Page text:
Friday, September 20, 2013

“What I like best is nothing.” – A.A. Milne, The House at Pooh Corner

Yesterday, the Federal Reserve borrowed a page from the Winnie the Pooh series and did nothing.
That is, they decided that tapering, or buying less Treasuries and mortgaged backed securities in the Open Market, was not in the best interest of the US economy at this time. What was very entertaining, if you are a market participant, was the long and complicated explanation about the nothing it was doing. It appears that doing nothing requires an inordinate amount of explaining! One reason the Fed gave for doing nothing was that the economy continues to have some challenges and, therefore, it was best to do nothing rather than something. Actually, they did do something; reduce projected economic growth from a range of 2.3% to 2.6% to just 2.0% to 2.3%. They also reduced their forecast for unemployment from a range of 7.2% to 7.3% to 7.1% to 7.3%, an economic positive. This is somewhat befuddling, since typically lower economic growth does not translate to a lower unemployment rate, but then this is the ‘new normal’. It appears that more printing of greenbacks, or digitizing, is the new method of creating economic growth and jobs. Count us among the skeptics.

Concerning the labor market, the Fed Chairman did point out that the Fed is concerned about the drop in the participation rate, noting that unemployment is currently understating the level of employment. Mr. Bernanke did explain that the aging population is one of the reasons for the decline in the participation rate. However, while he is correct, since that is always the case, what he did not explain is why the 25 to 55 year old demographic is also leaving the labor force. For a Federal Reserve that promised to be more transparent, we are sure left with more questions today than answers. After all, if QE3 had worked, should not the economy be doing better? And if it did not work, then why continue with QE3? The markets, at least the bond market for certain, had already taken into consideration some tapering this month and thereafter. Why reverse this process? “Heaven knows, Mr. Allison.”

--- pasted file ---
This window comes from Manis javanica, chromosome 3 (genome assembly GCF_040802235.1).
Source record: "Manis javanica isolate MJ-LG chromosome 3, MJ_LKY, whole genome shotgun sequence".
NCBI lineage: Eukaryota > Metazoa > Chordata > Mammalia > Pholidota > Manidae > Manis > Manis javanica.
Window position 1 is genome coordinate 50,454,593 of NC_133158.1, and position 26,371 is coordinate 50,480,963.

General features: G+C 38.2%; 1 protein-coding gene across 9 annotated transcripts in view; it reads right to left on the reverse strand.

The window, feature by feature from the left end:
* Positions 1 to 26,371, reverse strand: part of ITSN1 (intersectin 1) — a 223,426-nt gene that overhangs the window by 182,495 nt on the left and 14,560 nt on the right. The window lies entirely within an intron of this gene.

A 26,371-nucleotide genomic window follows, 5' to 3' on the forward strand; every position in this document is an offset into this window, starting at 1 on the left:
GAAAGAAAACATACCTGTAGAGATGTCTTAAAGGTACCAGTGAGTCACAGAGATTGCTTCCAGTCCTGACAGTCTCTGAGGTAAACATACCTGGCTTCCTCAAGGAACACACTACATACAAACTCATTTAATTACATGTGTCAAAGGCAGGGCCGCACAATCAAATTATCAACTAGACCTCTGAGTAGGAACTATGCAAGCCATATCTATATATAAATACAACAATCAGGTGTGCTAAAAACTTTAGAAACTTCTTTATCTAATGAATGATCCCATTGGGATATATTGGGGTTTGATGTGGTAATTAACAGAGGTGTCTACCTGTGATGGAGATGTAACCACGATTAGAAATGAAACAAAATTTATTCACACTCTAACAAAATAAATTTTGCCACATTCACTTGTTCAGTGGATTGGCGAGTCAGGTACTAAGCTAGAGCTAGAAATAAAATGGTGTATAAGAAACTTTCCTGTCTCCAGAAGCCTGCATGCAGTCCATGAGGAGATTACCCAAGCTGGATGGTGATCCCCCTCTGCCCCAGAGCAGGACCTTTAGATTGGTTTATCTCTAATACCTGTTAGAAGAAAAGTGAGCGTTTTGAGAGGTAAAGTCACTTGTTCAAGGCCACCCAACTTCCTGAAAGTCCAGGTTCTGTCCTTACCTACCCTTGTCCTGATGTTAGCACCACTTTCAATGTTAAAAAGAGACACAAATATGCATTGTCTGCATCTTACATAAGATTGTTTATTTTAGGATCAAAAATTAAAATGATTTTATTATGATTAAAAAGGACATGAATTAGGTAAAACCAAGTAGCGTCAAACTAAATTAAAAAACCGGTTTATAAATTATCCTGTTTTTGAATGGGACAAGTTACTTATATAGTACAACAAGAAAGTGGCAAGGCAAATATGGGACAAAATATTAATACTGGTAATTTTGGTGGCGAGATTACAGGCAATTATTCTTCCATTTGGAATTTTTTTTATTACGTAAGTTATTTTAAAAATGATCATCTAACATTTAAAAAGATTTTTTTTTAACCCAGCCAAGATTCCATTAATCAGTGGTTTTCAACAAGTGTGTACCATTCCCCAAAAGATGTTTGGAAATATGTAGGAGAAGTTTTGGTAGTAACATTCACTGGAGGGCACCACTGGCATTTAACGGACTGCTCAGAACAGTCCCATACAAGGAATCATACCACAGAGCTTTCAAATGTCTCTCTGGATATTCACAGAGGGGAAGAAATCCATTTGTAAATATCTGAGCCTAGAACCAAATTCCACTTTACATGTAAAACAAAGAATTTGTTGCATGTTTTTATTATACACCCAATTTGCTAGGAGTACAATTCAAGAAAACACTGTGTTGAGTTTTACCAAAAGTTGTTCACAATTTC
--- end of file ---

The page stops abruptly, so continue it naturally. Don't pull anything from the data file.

The markets took all of this “nothing” very well, rallying right after the announcement. (Well, gold actually began its move three minutes before the announcement.) Following this initial reaction, most of the markets calmed down a bit. In fact, the long end of the fixed income market has given back more than half of its initial move. Although this may be a temporary respite, we suspect that the long-end of the bond market is not ‘buying’ the Fed nothingness. We could be wrong and the market could rally tomorrow, but let’s be realistic, although rates will remain low for a long period of time, it is the short-end of the market that is chained to this future. The long end recognizes that someday the Fed will discontinue their purchases of long-dated Treasury securities and then we, the US, will have to find another buyer. But who would buy long-dated bonds if the Fed will not support the price anymore? A steeper curve is in the making!

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